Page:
You ask me whether I’ve been sexually harassed and I think there’s sexual harassment going on all the time.
Heather Graham makes her screenwriting and directorial debut with Half Magic, a semi-autobiographical sex comedy starring herself, Angela Kinsey, and Stephanie Beatriz. Set against the backdrop of the movie business, the trio play three Angelenos who meet in a female empowerment group—“my pussy is strong!”—and make a pact to kick their godawful relationships to the curb and only have great sex with good men. It’s way better than it sounds.
In the film’s opening scene, Honey (Graham) is getting rammed by her mind-numbingly stupid boss (Chris D’Elia) at their entertainment office. “You dirty little slut,” he whispers. While this is uncomfortable to watch, Honey seems unperturbed. After all, this is the kind of behavior she has come to expect. Her boss continues to dole out abuses this way, threatening to “load the emotional gun” when Honey’s supportive male colleague quips that he should be taking notes for the imminent sexual harassment lawsuit. Given all that’s happening in Hollywood with the #MeToo movement, Half Magic is more relevant than ever. But what’s really surprising is how it unpacks unpleasant details in a romcom format: a lightheartedness without undermining the message.
On the fringe of Half Magic is Jason Lewis, who brings the great sex playing Kinsey’s goodhearted man. A strapping, younger love interest that recalls his iconic role as Smith opposite Kim Cattrall on Sex and the City, Mark could be future Smith: a restaurateur, widowed, and with two small kids.
Half Magic hits selects theaters on February 23.
So this movie is hysterical.
I thought it was fun as hell. It’s nice, too. It’s a nice story.
I didn’t think I’d like it from the trailer to be perfectly honest, but I was cracking up.
Chris D’Elia and Thomas Lennon-are you kidding me? They’re really good. It’s good shit.
How did you get involved, and what did you and Heather Graham discuss going into it?
I auditioned for it! I’d worked with Heather before [on If There Be Thorns]. It was pretty simple. I think she liked me for the part, but she just wanted to see if I felt comfortable. We didn’t really talk that much about it because it was happening so fast. I literally jumped into it. The scene where I’m underneath [Angela Kinsey’s] dress and eating her out, that was my first moment on set.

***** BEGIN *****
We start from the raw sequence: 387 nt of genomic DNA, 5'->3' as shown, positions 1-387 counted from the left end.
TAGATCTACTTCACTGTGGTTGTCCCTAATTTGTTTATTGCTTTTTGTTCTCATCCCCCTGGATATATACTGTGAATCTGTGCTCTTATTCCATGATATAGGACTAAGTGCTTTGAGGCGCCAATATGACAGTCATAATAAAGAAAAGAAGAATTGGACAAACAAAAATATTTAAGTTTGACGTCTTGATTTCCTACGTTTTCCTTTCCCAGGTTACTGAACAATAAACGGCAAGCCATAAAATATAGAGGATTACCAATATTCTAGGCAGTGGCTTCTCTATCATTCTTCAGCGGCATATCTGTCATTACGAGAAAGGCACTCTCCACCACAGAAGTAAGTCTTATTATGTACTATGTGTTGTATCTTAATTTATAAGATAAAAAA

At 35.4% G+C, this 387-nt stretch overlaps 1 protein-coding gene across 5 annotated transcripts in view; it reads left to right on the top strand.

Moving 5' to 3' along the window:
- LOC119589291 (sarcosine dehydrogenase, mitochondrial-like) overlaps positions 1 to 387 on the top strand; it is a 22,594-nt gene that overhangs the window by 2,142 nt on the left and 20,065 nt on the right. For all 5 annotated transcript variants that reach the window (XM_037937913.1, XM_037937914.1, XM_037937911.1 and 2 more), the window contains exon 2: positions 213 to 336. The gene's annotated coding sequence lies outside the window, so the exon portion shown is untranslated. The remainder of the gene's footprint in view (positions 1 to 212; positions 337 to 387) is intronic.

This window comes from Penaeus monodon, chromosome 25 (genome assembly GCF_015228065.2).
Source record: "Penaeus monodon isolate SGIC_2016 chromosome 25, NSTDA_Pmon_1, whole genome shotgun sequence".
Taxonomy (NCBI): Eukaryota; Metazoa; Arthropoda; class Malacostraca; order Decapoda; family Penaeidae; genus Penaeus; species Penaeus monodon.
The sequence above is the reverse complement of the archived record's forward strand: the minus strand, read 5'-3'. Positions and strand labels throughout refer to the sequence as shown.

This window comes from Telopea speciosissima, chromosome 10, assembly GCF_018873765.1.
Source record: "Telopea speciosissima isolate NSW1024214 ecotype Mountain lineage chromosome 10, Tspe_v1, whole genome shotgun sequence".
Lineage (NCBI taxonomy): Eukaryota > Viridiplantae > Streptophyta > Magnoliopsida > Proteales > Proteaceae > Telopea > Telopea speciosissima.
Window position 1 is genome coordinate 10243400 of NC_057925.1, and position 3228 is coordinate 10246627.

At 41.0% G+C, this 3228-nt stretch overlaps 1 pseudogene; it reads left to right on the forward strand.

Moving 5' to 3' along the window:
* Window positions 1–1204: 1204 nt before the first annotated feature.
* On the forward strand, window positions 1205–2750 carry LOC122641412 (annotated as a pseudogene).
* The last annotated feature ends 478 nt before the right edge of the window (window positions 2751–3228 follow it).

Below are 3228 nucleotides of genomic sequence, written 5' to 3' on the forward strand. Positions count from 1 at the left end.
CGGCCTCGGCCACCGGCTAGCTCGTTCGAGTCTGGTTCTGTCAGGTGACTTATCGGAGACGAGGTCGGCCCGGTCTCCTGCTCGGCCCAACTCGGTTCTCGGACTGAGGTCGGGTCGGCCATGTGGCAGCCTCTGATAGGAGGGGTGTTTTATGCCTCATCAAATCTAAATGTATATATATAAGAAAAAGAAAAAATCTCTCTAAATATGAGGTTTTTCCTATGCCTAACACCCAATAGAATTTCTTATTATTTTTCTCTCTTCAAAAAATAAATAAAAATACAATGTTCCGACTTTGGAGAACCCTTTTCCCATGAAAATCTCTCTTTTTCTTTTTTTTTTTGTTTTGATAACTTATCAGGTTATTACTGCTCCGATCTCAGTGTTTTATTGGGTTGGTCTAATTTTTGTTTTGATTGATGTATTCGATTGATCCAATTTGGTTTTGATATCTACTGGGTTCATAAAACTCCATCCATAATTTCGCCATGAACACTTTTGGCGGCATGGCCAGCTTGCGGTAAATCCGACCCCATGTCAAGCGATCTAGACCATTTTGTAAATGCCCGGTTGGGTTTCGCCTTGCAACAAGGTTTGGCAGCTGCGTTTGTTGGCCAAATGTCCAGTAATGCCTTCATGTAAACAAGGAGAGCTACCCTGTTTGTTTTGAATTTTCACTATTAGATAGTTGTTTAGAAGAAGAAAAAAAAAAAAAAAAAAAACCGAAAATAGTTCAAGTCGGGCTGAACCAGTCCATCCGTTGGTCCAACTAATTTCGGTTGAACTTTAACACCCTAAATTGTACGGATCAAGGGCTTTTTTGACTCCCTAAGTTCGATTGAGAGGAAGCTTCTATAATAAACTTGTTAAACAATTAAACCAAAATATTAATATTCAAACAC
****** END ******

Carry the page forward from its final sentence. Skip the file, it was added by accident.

Oh my god…
[Laughs] I really dove right in.
You have great chemistry with Angela Kinsey in this. What was it like working with her?
She’s awesome. She’s just lovely as hell. She’s so cute and so enormous. The poor gal had to run around in her vulnerability between our two characters. She was really nervous about our sex scene. We had a couple of tequila shots before doing that. She brought her little bottle. [Laughs] “You need to slow down!” She wanted to keep going and I’m like, “I don’t think we should!”
The film is so incredibly timely, too. With the opening scene where Honey’s boss is having his way with her in his office and calling her a “slut” or whatever it was, you’re almost scared to laugh. But Heather’s really clearly telling us all, “No, we should all laugh at this.”
Absolutely! I mean, that’s the zeitgeist. But she didn’t know that the #MeToo movement would be going on right now while she was making it.
When did you guys shoot this?
Oof—god, I’m so bad with time. I think it was in the spring of 2016, but don’t take my word for it.
It’s kind of prophetic, isn’t it?
Oh yeah, but come on. Bigotry and sexism aren’t new things. I think we as a people have gotten to a clear understanding of speaking on those issues. I like the messaging of the film. I like the title Half Magic. I like the idea that, sure, you have to be a little lucky sometimes, but then it also has to come from you. You have to make choices to live the life you want to live. If there’s something in your life that you don’t like, you need to stand up and do something about it. In regards to what’s going on now, it’s prevalent in the world. Listen—I think clichés and tropes are there because there’s some element of truth in it. Certainly, one of the things that I like that’s prevalent in all of the characters’ relationships is that they’re with these belittling human beings who do their best to make women feel small so they can maintain some power over permission, you know? Again, it comes back to the “half magic” part of it where, if you don’t want to be treated like that, you need to stand up and say you shouldn’t be treated like that. I think that stuff is super prevalent.
Have you experienced a lot of sexual harassment in and out of the workplace?